I’m still mesmerized by his performance as I sit here and write this post. And I don’t necessarily want to speak for everyone in that room but I have never, in all my theatre-going years, experienced that long of a pause at the end of a performance before the clapping began. It really was as though everyone in that audience was put under a spell and needed a moment to return to reality.

You can catch Jerk at the VIVO Media Arts Centre at 1965 Main Street. Trust me it’ll be like nothing you’ve ever experienced. Jerk plays for the next three days until January 24 at 8pm. There is a post-show talk back after tonight’s performance. If I didn’t have another PuSh show to attend I might go back just for the talk-back because I would love to know more about the creation of this piece. And, possibly, just to see Jonathan Capdevielle in real life, and not just as David Brooks, because right now if I saw him on the street I might just run in the opposite direction.

(Photo of Jonathan Capedevielle by Alain Monot. Courtesy of the PuSh Festival)

~Sabrina Evertt
Artistic Producer

Wednesday, January 20, 2010

Across the Country

Today, I received a new comment on an old post. This comment comes from Jessica Ruano, an Ottawa arts blogger, regarding a similar conversation about bloggers and their place in the ever-changing world of publicity and the media.

This is what I love about the internet, blogging and social media. We can connect these conversations together and create a national conversation.

Not only has a national conversation been started on the role of the blogger but we also wrote similar posts that link this conversation to the difference between “reviewers” & “critics”.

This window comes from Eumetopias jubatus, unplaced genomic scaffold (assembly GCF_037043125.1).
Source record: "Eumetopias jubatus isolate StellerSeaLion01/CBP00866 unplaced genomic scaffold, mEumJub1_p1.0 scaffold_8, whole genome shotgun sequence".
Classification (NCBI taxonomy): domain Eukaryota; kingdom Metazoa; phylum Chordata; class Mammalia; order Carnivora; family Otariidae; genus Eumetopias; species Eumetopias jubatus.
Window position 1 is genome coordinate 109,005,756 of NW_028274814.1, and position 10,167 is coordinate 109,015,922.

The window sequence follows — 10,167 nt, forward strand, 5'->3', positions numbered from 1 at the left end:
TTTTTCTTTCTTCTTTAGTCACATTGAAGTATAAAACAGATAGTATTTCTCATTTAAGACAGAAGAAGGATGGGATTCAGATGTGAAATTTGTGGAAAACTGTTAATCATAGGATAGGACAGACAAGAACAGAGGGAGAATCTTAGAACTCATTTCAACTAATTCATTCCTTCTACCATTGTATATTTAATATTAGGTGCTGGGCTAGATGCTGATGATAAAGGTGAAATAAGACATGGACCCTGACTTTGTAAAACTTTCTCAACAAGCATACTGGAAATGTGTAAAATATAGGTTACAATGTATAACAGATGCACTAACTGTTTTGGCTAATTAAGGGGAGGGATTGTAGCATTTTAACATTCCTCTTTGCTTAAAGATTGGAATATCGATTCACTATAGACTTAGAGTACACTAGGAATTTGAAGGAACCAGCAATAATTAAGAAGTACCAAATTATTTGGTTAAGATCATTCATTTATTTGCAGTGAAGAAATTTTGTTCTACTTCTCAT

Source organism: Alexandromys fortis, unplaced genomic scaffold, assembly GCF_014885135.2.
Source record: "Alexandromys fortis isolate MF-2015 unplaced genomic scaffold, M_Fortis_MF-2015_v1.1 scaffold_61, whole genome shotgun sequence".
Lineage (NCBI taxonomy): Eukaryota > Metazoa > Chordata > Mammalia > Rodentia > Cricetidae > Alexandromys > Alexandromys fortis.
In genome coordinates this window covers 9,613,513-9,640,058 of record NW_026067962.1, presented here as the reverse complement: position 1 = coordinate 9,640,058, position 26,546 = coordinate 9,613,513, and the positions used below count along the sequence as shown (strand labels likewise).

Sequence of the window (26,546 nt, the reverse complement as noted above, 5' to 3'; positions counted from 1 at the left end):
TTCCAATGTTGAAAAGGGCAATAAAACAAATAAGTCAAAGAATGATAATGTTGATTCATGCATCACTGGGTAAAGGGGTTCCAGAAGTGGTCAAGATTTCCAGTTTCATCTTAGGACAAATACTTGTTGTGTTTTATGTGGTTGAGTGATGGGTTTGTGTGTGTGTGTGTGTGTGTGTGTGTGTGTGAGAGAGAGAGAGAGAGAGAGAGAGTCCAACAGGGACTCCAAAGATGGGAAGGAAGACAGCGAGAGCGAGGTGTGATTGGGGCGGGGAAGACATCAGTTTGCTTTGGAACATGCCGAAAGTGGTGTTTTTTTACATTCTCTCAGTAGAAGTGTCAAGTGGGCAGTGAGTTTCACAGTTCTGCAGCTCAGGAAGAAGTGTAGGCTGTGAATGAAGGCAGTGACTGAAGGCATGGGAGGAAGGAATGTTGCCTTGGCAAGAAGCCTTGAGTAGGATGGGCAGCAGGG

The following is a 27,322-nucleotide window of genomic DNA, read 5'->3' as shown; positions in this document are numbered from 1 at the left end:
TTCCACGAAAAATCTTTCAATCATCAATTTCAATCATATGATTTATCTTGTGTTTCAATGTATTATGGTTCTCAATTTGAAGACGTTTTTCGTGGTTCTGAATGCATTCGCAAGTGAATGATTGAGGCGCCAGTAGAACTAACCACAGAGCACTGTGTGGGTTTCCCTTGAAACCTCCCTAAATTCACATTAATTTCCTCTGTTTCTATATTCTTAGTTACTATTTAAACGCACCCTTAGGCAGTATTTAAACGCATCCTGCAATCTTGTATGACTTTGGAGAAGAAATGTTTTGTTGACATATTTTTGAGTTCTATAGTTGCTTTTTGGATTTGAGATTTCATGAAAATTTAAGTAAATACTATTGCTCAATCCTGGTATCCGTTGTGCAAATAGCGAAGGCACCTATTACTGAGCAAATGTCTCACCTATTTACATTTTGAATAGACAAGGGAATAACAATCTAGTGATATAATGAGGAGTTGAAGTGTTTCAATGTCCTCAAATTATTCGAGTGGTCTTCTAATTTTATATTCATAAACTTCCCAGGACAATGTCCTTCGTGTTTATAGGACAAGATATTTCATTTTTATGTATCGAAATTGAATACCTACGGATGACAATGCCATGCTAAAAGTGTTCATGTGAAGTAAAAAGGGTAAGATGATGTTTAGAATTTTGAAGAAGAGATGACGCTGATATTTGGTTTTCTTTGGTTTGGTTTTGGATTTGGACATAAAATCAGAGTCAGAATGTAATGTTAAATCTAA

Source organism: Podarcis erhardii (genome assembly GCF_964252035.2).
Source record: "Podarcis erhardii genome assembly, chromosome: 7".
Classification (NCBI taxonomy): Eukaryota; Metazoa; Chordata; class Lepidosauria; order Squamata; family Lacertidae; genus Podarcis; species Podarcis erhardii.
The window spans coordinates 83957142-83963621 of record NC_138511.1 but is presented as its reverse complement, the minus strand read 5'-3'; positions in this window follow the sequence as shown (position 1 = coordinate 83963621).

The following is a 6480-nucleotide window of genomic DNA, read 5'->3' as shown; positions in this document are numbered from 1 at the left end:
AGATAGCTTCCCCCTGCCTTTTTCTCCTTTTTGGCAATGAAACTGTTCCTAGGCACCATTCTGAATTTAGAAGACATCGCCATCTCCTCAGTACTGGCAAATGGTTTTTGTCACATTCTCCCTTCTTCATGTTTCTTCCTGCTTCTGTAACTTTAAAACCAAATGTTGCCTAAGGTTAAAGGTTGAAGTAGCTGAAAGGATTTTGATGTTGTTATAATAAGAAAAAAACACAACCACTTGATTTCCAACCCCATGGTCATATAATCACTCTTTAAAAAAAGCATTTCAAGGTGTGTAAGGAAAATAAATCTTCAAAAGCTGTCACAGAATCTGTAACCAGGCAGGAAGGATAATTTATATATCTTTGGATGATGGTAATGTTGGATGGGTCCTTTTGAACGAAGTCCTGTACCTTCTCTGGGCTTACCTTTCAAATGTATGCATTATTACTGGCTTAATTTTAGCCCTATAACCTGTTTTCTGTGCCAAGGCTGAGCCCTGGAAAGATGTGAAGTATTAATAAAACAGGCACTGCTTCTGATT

Interesting stuff.

Jessica will be in town attending and discussing the PuSh Festival on her blog. Welcome to Vancouver, Jessica!

~Sabrina Evertt
Artistic Producer

Saturday, January 16, 2010

Decision Made

About a month ago I wrote a post that had the most comments and controversy of all my posts since I started writing this blog. Well, after all that discussion, a decision has been made that I think finds a good balance.

Like many said, I also believe that the more people we have talking about theatre the better. Anything I can do to help that I am on board with; however, at the same time, I also want to keep it within the scope of what this blog, and my mandate, is about which is getting younger people going to theatre.

So I suggested to Ellie (Publicist for PuSh) that maybe I could go to see a handful of PuSh shows and then afterwards discuss why the show would appeal to an 18-35 crowd. Essentially I would try to demystify - for some who may have preconceived notions - what the PuSh Festival is as well as the kinds of shows that are part of the festival. Basically telling you, my readers, what is cool about the show I just saw. So I wouldn't be writing a "review" per se but a discussion of what makes the PuSh festival cool and why you should check it out rather than go to a movie or concert or play video games, etc.

More than anything though I think it was the comment from Jocelyn that made the biggest impact on me and helped me make my final decision. She wrote:

As a blogger, netizen and ‘young person’ I am the first to admit that I seek the opinion of ‘educated opinionists’ when I want to see a show, read a book, get a haircut, and so on.

I know NOTHING about theatre except two people who work in the industry. I go see what my friend lois tells me to (and invites me to!). So I see the utility of inviting bloggers to review the PuSH festival. I see it as part of an effort to be understood and loved by a wide audience, not just the type of people who read theatre reviews in the paper.

I understand the fear of a conflict of interest, but as long as you are confident that none of the major players are people you work with or know, or are worried about offending, I say you are perfect for the role. I am a non-creative-industry person. I need someone who knows it to help me understand what is good and what is bad, how I should appreciate something or - sometimes - to put me in front of something that challenges me. I don't usually get that from strangers' reviews in the paper.

Because, let's face it. I don't read the paper. I read the internets.”